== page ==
2015 Magners Australasian GFHAA State Games

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FAILTE - "Welcome" to the Gaelic Football & Hurling Association of Australasia website.

Gaelic Football - "the all-round game" of hand, foot and round ball skills - has been played across Australia and NZ for many decades by Irish immigrants, visa workers and backpackers keen to play the national sport of their youth. In Sydney, Melbourne, Perth, Brisbane and Auckland the ancient game of Hurling also is played. These days Gaelic football is played by women, men, boys and girls of all backgrounds across all States of Australia (Perth, Adelaide, Melbourne, Sydney, Brisbane, Hobart) and Auckland, Wellington and Christchurch in New Zealand. Primarily this reflects the enthusiasm of Aussies and Kiwis finding the excitement and joy of the world's best all-round game. It also has recently commenced in Hobart, Tasmania in both men’s and women’s codes.

Gaelic football is the most popular sport of Ireland in both participation and spectator numbers. It is the other parent game along with Aussie Rules to the International Rules competition played between Ireland and the Australian Football League.

Even better than International Rules, Gaelic football is a fast free flowing open field game. Teams line out in similar positions to Aussie Rules – full forward, half forward, midfield, halfback and fullback lines, but with the addition of a goalkeeper similar to soccer and no ruck division. Goalposts resemble those of Rugby but with a net under the cross bar. A goal into the net is worth 3 points; a shot over the bar and between the posts is worth 1 point. There is no body tackling though the men's version permits shoulder to shoulder contact with the ball carrier. The ball must be passed by foot or hand-pass similar to Aussie Rules. In men's football the ball also must be taken by hands in the air, on the full or on the bounce or flicked into the hands by foot from the ground, thus soccer skills are particularly useful.

In Australasia and indeed wherever Gaelic football is played [Ireland, Nth America, Canada, UK, Europe and Asia] Women's football is experiencing particularly strong growth. The Australasian Women's team has won the past three Gaelic Football World Cups in Dublin in 2000, 2002 and 2005. Women's Gaelic footy allows women and girls to "bend it like Beckham" but retain much of their netball and basketball skills in the one relatively non-contact field game.


In 2001 Gaelic football met the stringent criteria of the Australian Sports Commission to become an officially accredited sport in Australia. This allows the game easier access to school PE curriculum where Coaches and Development Officers have taken the game to schools it has been enthusiastically received by students and PE teachers as a great fun sport for all-round physical coordination of hand and foot skills as well as assisting aerobic fitness. Particular emphasis is currently being place on youth development with the introduction of “Go Games” specifically targeted at boys and girls at under 8’s through to under 12’s.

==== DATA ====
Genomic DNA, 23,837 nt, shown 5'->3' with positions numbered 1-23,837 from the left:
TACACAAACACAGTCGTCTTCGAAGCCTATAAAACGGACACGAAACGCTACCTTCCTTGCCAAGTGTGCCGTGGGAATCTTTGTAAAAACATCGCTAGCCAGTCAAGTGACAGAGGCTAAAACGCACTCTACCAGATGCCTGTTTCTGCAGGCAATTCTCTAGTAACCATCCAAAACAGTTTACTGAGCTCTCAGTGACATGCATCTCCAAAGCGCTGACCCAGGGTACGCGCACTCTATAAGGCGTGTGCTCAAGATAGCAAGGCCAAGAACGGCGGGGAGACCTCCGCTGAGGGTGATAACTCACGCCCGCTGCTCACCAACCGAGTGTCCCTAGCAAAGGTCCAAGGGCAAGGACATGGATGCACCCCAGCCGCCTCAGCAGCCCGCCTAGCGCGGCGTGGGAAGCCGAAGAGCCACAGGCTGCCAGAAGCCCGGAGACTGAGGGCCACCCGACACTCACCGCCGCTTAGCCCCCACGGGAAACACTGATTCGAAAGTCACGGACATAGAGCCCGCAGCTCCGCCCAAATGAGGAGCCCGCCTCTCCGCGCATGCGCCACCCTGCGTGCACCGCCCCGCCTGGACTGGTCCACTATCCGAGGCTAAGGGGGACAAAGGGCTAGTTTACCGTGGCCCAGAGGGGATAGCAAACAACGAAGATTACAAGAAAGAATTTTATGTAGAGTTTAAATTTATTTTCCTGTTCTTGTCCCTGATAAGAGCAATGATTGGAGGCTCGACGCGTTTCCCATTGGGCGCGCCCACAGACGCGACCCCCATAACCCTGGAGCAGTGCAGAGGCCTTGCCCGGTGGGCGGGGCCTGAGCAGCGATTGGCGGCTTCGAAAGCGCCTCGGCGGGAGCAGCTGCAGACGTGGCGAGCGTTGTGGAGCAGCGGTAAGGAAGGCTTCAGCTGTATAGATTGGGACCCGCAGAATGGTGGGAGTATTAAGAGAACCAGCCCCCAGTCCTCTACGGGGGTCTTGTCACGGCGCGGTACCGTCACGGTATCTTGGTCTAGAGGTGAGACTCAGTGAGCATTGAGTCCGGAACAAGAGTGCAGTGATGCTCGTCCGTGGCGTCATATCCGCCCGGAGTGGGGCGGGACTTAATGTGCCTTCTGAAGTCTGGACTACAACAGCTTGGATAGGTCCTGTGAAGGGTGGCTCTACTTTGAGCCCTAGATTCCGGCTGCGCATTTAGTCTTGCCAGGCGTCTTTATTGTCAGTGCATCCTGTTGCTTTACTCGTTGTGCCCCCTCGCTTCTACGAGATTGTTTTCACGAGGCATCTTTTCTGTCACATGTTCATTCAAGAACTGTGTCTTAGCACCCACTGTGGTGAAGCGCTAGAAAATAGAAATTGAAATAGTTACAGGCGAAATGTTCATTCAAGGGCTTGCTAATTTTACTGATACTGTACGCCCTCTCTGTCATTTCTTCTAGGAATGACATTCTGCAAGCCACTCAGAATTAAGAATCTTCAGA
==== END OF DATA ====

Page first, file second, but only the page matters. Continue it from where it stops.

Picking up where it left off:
Sunday is the traditional day for Gaelic games in Ireland and in winter seasons in most states in Australia this has encouraged some keen players of Saturday Soccer, Aussie Rules, Rugby, Netball etc to have a second sport on the Sunday. In Adelaide, Auckland, Wellington and Hobart a switch to summer night seasons has seen players of traditional Australian and NZ winter codes take to Gaelic as a way to keep match fit over the off-season.

Hurling is an ancient game with records dating back to the 5th century. A game that resembles hockey but with wide ended sticks, the ball hit around high in the air and caught by hand. It is not as dangerous as it looks. When played by skilled participants it is probably the world's fastest field ball sport. It is similar to the Scottish Gaelic game of Shinty, and a hybrid Shinty-Hurling game between Ireland and Scotland has been played as curtain raiser to International Rules Tests at Dublin's Croke Pk.

Camogie, which is the women’s equivalent of hurling commenced in Sydney in 2006 with numbers doubling in 2007. An exhibition game was also played at the 2007 and 2009 Australasian Championships. It is also now played in Perth, Melbourne and Brisbane, If the participation rate continues to grow Camogie will be added to the codes played at the Australasian Championships.

Whether you're out from Ireland for a year or two, here to stay or whatever your ethnic background -Aboriginal, Maori, Papuan, Anglo, European, Asian, Afro, Nth or South American, Aussie or Kiwi you are welcome to come and play the all-round game of Gaelic football or even try your hand at the ancient art of Hurling or Camogie. If you just want to come and have a pint of Guinness or your favourite brew and watch or join in the "craic" (good fun and socializing) then check out the nearest venues and clubs on this site.

CEAD MILE FAILTE - "A hundred thousand welcomes" awaits you.